Author Topic: New $30K Cars Increasingly Out of Reach for Many Americans  (Read 7478 times)

venkol

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New $30K Cars Increasingly Out of Reach for Many Americans
« on: February 27, 2013, 08:33:28 AM »
http://finance.yahoo.com/news/cars-increasingly-reach-many-americans-145957880.html

I think the article of the title should be, WHY THE F* is the AVERAGE price of even NEW cars close to $30,000!!  With plenty of good, affordable cars availble well south o the $20K mark, are new car buyers still blowing this much money on a new car?  Even if you completely ignore the user car market, the average american is a complete idiot if he spends $30K on new car loan!

I thought I was crazy for taking out a $18K 0% loan on my Sedan in my spendy days.


bo_knows

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Re: New $30K Cars Increasingly Out of Reach for Many Americans
« Reply #1 on: February 27, 2013, 09:15:57 AM »
I would pay $30k for a car, only if it was fully electric and had a 300-400mi range.  I don't think this exists quite yet.

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Re: New $30K Cars Increasingly Out of Reach for Many Americans
« Reply #2 on: February 27, 2013, 10:08:29 AM »
Looking into getting a used subaru outback is close to $20k from a subaru dealer :( I could see how cars are hitting the $30k mark... I just dont have to agree with it being that expensive, so I'm only looking right now, and not really buying :S hoping I find a great deal on one, or another car comes along cheaper that I also like lol. Sure I have heart set on subaru, but there's no reason why I have to hold out for them if I find something else I like that is affordable.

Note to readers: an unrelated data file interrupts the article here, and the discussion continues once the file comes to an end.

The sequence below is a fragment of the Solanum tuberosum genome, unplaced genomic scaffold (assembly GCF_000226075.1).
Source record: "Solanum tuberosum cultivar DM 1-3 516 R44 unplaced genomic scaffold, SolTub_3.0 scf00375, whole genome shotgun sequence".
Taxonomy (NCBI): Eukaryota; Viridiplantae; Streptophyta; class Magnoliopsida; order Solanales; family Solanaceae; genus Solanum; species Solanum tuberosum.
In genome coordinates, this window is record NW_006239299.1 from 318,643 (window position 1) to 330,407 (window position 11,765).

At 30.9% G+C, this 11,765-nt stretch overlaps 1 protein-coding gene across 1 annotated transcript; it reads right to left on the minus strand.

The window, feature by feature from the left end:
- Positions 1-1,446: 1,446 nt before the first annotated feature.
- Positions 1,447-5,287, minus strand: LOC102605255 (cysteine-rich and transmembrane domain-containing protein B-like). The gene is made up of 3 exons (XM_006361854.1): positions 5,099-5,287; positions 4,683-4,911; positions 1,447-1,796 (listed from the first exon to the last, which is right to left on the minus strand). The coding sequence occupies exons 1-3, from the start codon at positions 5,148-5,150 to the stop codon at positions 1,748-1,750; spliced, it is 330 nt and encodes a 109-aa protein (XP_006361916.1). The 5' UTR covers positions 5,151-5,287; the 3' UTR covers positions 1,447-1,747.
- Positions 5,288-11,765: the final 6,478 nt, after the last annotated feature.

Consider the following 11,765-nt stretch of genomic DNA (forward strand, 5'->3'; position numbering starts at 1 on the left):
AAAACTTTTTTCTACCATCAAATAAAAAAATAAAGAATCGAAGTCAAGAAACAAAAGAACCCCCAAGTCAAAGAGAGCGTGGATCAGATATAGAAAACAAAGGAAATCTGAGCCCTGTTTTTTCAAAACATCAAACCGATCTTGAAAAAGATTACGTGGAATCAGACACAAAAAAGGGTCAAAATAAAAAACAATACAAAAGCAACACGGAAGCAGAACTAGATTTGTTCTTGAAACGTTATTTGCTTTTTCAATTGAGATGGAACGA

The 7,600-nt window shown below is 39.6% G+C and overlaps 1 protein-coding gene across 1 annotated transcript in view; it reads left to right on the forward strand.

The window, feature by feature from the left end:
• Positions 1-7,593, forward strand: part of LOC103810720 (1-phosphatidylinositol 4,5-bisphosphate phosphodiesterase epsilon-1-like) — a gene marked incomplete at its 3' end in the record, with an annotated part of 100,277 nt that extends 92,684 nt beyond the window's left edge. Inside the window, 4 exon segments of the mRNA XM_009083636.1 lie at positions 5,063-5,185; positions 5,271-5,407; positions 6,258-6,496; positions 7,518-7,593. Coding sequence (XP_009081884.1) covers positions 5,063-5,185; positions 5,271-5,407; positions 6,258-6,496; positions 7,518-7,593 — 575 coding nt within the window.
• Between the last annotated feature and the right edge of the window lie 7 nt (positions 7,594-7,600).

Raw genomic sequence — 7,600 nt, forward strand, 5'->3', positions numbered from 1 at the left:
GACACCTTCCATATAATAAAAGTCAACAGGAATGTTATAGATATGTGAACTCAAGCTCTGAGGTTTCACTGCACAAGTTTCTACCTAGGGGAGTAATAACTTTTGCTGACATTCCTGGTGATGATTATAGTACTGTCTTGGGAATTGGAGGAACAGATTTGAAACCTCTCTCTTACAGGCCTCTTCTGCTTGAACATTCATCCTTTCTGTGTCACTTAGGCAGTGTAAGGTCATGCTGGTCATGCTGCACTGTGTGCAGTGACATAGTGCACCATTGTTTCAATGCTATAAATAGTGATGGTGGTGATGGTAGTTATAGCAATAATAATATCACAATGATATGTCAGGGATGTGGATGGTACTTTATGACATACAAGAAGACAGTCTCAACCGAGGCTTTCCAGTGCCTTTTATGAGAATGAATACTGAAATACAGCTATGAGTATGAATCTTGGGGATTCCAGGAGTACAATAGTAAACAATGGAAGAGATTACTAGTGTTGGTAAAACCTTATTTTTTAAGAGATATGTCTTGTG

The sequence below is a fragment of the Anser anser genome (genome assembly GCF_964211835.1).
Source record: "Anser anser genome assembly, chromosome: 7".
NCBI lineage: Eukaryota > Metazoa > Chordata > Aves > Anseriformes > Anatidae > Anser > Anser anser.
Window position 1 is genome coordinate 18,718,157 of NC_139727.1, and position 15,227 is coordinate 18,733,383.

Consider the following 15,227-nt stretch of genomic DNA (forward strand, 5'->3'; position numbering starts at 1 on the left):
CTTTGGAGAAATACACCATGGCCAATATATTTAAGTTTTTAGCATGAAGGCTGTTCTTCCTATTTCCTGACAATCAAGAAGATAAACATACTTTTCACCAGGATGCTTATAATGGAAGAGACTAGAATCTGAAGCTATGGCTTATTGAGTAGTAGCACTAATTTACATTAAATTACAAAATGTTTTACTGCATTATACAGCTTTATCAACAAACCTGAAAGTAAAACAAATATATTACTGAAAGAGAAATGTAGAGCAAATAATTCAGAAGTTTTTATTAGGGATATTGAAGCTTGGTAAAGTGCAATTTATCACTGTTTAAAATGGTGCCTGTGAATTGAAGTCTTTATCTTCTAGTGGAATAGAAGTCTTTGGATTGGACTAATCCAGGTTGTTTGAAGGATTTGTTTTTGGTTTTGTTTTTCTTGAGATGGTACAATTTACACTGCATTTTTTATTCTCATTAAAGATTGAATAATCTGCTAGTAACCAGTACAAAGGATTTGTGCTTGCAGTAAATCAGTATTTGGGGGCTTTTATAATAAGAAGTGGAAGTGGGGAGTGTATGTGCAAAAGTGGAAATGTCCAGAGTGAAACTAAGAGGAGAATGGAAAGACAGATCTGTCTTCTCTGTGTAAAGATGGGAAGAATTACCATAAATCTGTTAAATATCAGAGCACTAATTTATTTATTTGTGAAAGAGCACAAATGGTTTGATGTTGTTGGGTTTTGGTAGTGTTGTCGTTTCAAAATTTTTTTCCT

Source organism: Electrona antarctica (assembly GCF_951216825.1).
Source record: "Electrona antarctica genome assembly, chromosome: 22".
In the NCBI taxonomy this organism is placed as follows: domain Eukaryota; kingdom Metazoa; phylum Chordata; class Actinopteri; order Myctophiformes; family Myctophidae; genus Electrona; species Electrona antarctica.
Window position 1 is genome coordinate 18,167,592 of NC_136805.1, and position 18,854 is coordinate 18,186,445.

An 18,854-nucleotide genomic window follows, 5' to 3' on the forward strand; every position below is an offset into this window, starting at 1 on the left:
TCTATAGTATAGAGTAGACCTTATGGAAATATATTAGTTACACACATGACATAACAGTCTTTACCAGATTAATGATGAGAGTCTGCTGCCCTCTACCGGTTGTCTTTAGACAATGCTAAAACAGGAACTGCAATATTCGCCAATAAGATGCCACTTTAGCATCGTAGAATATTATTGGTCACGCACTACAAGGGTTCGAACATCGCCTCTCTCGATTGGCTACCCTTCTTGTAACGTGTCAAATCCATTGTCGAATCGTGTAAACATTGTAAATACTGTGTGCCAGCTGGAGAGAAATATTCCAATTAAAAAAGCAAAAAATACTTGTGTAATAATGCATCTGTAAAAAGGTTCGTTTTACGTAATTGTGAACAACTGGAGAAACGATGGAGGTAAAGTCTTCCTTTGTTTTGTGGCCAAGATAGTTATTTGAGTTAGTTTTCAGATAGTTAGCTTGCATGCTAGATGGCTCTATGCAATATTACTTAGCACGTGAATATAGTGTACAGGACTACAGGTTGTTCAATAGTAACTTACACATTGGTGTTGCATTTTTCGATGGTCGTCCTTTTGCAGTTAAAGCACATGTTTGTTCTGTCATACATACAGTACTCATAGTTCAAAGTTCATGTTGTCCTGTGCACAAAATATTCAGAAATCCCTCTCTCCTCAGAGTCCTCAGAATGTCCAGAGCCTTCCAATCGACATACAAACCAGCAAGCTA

Another Reader

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Re: New $30K Cars Increasingly Out of Reach for Many Americans
« Reply #3 on: February 27, 2013, 10:26:43 AM »
I could well afford a $30,000 car, but I recently purchased a new Toyota Corolla for half that.  It gets around 29 MPG on California gasoline and has decent resale value.  Why would I pay MORE for reliable transportation?  Back in the 1960's when gas was cheap and there were a lot of open, uncluttered roads, driving was a "hobby" for a lot of folks.  That's not really possible here today.

ExBex

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Re: New $30K Cars Increasingly Out of Reach for Many Americans
« Reply #4 on: February 27, 2013, 10:30:20 AM »
I think the article of the title should be, WHY THE F* is the AVERAGE price of even NEW cars close to $30,000!! 

Ha!  Beautiful.  I have a very un-Mustachian 3 cars for one driver, and all together they still don't add up near $30k! 

venkol

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Re: New $30K Cars Increasingly Out of Reach for Many Americans
« Reply #5 on: February 27, 2013, 10:48:15 AM »